Moving away from A/B Tests
I’ve long been an advocate of using A/B tests to build things. That’s slowly starting to change.
Ever since Markus Frind introduced the concept of “intuition guides, data decides” to me nearly two years ago, I’ve been A/B testing my way through life. Recently, however, I’ve found myself subconsciously moving away from the darling in my development toolkit. What could be happening? After some introspection, I think I’ve figured it out:
A/B tests are really, really hard to do right
The simplicity of setting up an A/B test is one of the approach’s biggest problems. Because pretty much any variation can be considered an A/B test, it’s very easy to build a bad or overly broad hypothesis. It’s also incredibly hard to collect the proper analysis data for an A/B test, and very easy to misinterpret that data during analysis.
I’ve found that the majority of my A/B tests have had a certain amount of bias towards one variant. Perhaps I’m comparing an exciting new design against an existing version, or testing my approach over a team-mate’s. As much as I would like to claim I have total impartiality, I can think of many situations when I’ve been secretly rooting for one variant.
So I’m a little biased — is that a big deal? The data should be the ultimate judge over which variant makes it. Unfortunately, data analysis is an art as much as a science. When the seed of an outcome is planted in someone’s head, it’s usually pretty easy to find the right data to back up your claim.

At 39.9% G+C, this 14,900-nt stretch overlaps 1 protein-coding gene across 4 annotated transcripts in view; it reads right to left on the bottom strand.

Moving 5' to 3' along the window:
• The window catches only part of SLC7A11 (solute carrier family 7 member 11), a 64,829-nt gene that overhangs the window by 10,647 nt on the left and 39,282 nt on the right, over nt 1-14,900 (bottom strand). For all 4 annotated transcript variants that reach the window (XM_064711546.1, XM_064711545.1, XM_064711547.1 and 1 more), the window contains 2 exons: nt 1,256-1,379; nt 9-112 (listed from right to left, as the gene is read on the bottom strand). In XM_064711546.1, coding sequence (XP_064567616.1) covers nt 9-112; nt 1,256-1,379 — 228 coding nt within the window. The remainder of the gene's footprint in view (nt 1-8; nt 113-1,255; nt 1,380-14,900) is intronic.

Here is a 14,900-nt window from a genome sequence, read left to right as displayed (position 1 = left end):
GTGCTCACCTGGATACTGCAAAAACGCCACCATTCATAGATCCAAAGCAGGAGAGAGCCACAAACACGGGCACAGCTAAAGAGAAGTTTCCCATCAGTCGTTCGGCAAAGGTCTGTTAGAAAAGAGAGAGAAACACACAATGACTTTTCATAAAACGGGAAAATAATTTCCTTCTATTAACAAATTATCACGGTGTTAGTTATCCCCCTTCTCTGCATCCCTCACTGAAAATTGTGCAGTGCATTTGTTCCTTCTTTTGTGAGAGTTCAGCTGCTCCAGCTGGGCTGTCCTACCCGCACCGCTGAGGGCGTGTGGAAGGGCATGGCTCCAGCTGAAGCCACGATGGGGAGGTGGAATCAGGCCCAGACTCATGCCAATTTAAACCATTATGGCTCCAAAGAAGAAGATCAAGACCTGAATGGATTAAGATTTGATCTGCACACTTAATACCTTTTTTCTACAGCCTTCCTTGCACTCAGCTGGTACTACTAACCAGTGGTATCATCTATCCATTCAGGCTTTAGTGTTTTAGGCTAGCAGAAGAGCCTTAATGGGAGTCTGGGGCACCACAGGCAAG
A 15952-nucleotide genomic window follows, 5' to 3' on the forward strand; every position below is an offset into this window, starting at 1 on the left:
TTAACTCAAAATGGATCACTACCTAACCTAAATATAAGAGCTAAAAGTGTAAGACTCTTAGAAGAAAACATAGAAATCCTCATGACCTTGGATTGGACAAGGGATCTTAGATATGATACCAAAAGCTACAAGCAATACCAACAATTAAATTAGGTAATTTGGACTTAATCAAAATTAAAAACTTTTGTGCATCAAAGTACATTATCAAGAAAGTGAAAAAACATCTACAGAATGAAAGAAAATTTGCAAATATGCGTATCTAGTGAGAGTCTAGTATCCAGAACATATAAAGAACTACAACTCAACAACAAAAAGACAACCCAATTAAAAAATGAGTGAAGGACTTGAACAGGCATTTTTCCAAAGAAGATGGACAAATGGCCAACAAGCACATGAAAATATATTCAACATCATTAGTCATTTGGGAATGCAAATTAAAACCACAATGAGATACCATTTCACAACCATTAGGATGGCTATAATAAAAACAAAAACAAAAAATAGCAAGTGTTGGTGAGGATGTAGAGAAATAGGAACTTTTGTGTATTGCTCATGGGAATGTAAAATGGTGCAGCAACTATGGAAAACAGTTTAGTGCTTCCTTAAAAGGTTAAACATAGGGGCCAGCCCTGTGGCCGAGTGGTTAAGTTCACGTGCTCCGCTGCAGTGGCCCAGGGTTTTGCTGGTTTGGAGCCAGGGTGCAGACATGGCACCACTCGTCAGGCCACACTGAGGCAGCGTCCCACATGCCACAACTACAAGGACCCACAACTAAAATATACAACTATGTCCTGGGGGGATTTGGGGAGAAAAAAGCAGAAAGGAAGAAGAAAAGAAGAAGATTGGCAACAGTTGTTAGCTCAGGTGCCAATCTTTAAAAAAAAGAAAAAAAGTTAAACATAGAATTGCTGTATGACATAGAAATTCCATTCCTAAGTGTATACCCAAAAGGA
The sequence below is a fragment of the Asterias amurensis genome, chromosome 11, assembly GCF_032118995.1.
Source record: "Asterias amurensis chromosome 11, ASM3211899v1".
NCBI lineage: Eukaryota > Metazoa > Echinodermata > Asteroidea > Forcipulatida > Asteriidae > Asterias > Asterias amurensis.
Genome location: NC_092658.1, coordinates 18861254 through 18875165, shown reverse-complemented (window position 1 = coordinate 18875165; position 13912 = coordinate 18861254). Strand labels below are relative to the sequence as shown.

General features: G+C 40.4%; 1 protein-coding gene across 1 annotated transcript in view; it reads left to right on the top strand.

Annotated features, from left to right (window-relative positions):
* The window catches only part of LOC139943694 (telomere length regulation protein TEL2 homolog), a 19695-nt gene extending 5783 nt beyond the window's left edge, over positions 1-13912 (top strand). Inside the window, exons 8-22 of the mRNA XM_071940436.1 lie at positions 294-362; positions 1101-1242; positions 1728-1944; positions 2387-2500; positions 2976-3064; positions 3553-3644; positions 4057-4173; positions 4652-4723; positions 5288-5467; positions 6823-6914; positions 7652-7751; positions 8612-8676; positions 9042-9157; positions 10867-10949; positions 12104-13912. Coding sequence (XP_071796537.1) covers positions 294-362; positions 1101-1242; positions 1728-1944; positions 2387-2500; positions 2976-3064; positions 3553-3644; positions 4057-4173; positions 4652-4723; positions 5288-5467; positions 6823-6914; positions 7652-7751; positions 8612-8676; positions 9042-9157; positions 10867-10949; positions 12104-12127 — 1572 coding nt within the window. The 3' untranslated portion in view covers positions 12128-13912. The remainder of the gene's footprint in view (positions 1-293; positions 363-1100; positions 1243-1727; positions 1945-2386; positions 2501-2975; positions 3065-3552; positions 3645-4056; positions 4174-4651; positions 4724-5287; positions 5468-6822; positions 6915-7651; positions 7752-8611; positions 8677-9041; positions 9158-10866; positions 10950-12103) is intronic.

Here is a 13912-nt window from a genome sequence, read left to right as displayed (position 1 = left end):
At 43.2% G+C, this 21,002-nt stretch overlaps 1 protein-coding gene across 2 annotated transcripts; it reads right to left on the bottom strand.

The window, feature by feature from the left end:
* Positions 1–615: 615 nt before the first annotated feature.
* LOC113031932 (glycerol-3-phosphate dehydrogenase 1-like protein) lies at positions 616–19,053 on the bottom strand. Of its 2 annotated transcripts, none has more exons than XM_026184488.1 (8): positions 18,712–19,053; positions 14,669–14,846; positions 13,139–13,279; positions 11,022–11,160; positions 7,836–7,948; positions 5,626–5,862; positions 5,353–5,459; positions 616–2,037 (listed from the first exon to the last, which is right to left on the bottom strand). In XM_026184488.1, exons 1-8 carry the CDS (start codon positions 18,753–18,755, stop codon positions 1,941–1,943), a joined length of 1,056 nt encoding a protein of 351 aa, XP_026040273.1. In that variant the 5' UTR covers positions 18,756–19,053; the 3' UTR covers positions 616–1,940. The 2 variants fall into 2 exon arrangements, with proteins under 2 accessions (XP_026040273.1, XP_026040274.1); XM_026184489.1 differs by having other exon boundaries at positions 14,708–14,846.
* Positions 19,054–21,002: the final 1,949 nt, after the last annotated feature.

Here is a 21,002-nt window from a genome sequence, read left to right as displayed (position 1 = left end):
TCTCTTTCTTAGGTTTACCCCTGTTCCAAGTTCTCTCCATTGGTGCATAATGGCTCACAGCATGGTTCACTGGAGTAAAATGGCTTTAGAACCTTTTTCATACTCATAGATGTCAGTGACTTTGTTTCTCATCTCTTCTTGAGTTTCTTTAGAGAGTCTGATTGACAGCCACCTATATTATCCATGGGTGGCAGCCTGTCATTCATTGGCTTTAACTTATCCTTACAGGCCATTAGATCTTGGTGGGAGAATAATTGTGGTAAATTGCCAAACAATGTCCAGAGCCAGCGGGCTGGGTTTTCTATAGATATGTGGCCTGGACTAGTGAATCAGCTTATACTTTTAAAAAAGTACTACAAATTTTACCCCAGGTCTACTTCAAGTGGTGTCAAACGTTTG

I was recently doing an analysis on a new dashboard I had been testing out. I was worried the new version wouldn’t drive traffic to the right destination, and the numbers were backing up my concern. It wasn’t until a little while later that I realized that I was looking at traffic across all devices; traffic from mobile devices, which the page had not been optimized for, was driving the overall conversion down. I found myself going through a total reversal of my original conclusion; not only was the feature working, but we were desperately in need of mobile optimizations!
So, if A/B testing is error prone, what can we do about it?
For starters, practice makes perfect. Like all skills, understanding how to build a solid A/B test takes time and effort. Over time, common traps emerge and can be squashed.
Like all powerful tools, A/B tests need to be given respect. Tests can be great at making your product better, but they have a specific place in development. Tests work well when you’re fine tuning a small detail; if you test a massive variation, you will find your test is worthless. Tests can’t be rushed; you must give yourself enough time to develop a hypothesis, make sure the correct data is being collected, and think about pitfalls while you’re analyzing the results.
Two years after falling in love with A/B tests, I’ve started delegating them to a smaller role. They’ll still take an important place in my development toolkit, but I’m not relying on them nearly as much for major features and design decisions.